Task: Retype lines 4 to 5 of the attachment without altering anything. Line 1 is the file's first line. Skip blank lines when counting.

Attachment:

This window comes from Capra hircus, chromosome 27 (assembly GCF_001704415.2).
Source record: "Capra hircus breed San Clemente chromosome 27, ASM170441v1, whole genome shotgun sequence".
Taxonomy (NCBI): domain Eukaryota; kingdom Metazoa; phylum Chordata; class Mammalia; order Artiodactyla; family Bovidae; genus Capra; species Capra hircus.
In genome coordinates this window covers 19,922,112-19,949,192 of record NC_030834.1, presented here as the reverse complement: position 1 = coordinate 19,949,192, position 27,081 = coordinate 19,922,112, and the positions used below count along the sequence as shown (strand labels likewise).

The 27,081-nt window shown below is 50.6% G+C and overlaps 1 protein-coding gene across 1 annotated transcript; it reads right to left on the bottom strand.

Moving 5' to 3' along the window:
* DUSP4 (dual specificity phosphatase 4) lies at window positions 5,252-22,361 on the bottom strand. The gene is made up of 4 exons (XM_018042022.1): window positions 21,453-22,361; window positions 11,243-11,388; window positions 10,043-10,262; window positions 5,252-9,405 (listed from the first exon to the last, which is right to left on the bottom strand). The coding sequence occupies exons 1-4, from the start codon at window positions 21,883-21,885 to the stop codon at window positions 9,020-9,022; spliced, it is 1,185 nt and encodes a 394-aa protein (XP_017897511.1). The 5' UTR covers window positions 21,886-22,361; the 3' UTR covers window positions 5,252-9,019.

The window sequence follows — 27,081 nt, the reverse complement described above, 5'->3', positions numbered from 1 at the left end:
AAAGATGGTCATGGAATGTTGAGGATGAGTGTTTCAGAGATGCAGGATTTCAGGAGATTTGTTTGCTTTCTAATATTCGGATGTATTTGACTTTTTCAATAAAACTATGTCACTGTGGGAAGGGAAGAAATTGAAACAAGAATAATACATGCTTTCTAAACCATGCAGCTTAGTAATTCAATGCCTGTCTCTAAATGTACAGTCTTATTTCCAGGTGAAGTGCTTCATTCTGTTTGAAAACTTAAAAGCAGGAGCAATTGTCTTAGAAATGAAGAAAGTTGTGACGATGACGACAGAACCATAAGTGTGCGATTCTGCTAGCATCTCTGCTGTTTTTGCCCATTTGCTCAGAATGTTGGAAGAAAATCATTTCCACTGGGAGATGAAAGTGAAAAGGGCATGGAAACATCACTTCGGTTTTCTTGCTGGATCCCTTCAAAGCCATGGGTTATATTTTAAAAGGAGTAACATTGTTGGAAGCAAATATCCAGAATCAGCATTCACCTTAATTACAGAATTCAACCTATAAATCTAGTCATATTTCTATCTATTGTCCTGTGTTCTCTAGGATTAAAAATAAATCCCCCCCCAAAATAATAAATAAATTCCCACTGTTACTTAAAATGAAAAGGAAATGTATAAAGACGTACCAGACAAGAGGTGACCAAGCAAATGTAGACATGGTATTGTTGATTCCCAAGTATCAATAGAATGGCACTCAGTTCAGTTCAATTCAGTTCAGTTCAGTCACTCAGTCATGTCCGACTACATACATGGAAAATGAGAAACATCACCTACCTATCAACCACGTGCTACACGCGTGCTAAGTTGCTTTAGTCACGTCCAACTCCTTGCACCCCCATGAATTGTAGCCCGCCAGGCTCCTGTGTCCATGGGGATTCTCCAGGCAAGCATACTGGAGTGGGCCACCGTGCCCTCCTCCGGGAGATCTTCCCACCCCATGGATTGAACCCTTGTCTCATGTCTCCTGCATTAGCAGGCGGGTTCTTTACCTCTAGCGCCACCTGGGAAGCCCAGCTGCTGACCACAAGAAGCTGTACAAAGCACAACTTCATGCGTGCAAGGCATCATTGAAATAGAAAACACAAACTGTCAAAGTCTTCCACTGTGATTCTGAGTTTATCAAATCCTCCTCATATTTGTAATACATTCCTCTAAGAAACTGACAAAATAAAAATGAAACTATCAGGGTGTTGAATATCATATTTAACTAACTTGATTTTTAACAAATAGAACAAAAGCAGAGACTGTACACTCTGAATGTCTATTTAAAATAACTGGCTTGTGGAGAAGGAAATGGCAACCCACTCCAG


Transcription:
In genome coordinates this window covers 19,922,112-19,949,192 of record NC_030834.1, presented here as the reverse complement: position 1 = coordinate 19,949,192, position 27,081 = coordinate 19,922,112, and the positions used below count along the sequence as shown (strand labels likewise).

The 27,081-nt window shown below is 50.6% G+C and overlaps 1 protein-coding gene across 1 annotated transcript; it reads right to left on the bottom strand.